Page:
The FTSE 100 group said production would “rapidly increase from hundreds a month to thousands a month”, with talks ongoing to increase its supply chain capacity.
Smiths added it is holding “urgent discussions” with “potential partners” from around the world to make its ventilator technology available to others.
Andrew Reynolds Smith, its chief executive, said:
I am proud of the tireless work that our people at Smiths and those working across this extraordinary consortium of British companies are doing to make a real difference.
The group’s announcement confirms our story from Sunday:

EasyJet grounds entire fleet


EasyJet said it could not offer any guidance on when flights will resume Credit: Simon Dawson/Bloomberg
Good morning, this is Louis taking over in London. I hope everyone had a good weekend!
Let’s get straight into it – easyJet has announced all its flights will be grounded from today for the foreseeable future as a result of travel restrictions prompted by Covid-19.
Though it will continue to operate some rescue flights where required, the FTSE 100 carrier said it has “fully grounded its entire fleet”, adding:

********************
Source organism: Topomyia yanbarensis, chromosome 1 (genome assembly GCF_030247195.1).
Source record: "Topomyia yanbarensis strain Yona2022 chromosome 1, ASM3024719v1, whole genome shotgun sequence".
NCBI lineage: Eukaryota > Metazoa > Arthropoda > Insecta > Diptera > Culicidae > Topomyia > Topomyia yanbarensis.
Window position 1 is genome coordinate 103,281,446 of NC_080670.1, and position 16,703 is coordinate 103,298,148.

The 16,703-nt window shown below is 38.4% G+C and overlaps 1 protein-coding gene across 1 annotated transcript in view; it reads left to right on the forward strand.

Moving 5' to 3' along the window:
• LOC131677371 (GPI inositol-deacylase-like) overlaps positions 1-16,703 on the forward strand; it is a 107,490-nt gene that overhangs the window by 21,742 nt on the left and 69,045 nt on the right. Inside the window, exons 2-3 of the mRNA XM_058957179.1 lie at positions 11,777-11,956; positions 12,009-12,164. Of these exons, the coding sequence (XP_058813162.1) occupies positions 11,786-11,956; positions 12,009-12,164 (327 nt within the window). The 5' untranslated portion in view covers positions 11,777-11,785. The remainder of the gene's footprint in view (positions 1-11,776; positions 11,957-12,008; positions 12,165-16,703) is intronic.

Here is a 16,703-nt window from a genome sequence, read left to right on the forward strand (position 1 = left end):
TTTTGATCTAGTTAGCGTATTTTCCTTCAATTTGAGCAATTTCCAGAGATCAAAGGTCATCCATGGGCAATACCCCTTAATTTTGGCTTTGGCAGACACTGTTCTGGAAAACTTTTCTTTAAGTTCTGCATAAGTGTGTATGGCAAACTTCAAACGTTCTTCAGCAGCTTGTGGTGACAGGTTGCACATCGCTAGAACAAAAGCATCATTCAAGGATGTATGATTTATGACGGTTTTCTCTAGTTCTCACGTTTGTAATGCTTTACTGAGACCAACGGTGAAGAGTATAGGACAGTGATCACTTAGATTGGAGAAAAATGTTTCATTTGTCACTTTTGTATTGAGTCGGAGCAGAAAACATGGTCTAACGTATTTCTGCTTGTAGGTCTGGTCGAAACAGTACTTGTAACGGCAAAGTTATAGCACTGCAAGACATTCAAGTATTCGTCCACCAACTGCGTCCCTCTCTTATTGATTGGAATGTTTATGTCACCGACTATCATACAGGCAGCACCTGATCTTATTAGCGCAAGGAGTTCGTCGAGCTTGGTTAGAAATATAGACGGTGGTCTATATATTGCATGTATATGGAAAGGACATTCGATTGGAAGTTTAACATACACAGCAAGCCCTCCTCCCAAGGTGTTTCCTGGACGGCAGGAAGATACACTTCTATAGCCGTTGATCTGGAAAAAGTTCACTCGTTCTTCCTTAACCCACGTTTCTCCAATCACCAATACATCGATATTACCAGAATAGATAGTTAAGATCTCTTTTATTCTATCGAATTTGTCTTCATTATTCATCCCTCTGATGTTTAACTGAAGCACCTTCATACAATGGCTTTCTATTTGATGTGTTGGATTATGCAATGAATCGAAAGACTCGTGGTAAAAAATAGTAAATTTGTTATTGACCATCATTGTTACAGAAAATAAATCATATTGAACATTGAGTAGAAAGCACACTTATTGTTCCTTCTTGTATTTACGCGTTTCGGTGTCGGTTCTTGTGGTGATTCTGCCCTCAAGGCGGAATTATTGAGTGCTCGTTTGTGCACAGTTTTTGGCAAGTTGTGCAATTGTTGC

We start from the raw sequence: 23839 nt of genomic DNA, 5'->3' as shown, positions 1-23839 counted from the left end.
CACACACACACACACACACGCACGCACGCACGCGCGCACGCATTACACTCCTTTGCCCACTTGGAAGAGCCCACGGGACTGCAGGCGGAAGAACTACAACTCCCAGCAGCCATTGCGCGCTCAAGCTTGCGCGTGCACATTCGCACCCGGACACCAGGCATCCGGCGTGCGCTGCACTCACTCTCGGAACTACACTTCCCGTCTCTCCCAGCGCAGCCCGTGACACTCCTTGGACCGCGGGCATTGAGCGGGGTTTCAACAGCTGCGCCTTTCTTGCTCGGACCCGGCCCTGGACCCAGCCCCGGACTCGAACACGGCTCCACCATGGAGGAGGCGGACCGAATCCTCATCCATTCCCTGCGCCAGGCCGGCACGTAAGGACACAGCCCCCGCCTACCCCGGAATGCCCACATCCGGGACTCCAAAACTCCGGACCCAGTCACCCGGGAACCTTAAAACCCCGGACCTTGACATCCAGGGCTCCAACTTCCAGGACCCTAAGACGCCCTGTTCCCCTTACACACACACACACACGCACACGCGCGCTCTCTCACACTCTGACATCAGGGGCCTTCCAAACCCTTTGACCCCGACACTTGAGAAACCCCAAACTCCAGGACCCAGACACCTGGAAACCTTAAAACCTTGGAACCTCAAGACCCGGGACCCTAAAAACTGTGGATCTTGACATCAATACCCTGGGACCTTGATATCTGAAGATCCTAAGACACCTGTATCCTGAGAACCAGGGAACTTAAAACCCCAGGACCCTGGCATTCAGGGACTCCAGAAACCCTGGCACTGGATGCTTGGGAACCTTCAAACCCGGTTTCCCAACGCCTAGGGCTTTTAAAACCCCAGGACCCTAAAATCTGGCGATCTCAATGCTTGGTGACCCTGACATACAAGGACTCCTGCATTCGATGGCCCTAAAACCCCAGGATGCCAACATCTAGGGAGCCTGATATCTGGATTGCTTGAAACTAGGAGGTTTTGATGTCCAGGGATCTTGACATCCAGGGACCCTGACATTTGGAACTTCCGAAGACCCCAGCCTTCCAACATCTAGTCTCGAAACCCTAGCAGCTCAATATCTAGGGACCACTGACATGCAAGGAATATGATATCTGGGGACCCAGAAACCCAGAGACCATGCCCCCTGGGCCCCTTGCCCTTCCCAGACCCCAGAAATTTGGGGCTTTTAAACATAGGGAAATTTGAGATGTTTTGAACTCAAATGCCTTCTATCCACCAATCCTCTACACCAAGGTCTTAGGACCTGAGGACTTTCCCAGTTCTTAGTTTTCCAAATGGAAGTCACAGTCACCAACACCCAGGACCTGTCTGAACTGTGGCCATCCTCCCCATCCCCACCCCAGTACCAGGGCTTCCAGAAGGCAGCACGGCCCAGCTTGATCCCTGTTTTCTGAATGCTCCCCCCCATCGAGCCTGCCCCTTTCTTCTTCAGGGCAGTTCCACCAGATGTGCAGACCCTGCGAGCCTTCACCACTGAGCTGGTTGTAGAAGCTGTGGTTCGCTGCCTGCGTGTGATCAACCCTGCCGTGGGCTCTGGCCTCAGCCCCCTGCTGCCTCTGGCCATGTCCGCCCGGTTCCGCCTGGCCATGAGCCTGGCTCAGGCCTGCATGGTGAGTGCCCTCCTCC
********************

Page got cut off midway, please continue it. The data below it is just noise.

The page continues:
At this stage there can be no certainty of the date for restarting commercial flights.  We will continuously evaluate the situation based on regulations and demand, and will update the market when we have a view.
We continue to take every action to remove cost and non-critical expenditure from the business at every level in order to help mitigate the impact from the coronavirus.  The grounding of aircraft removes significant cost.
Following negotiations between management and Unite, the union, an agreement has been reached to furlough cabin crew at 80pc pay for two months from April 1.
Johan Lundgren, easyJet’s chief executive, said:
We are working tirelessly to ensure that easyJet continues to be well positioned to overcome the challenges of coronavirus.

Agenda: Stocks set to rise despite oil slump 

Good morning. European stocks are set to open the week in the green despite oil prices nearing record lows. 
Overnight, US crude prices fell below $20 a barrel as the virus-induced fall in demand creates a surplus in the market that risks overwhelming supply.
West Texas Intermediate or WTI, the US crude benchmark, hit a low of $19.92 a barrel, losing more than 6 per cent.
It came after the US warned that as many as 200,000 people in the country could die from Covid-19.

5 things to start your day 

1) 'Bolder' global rescue needed amid fears recession will last until 2021. Global leaders and central bankers need to 'urgently' step up efforts to rescue businesses, the head of BIS has said.
2) Beer subscription services toast ‘unprecedented’ demand. Small businesses have experienced a boom in sales as panic buying leaves supermarket shelves bare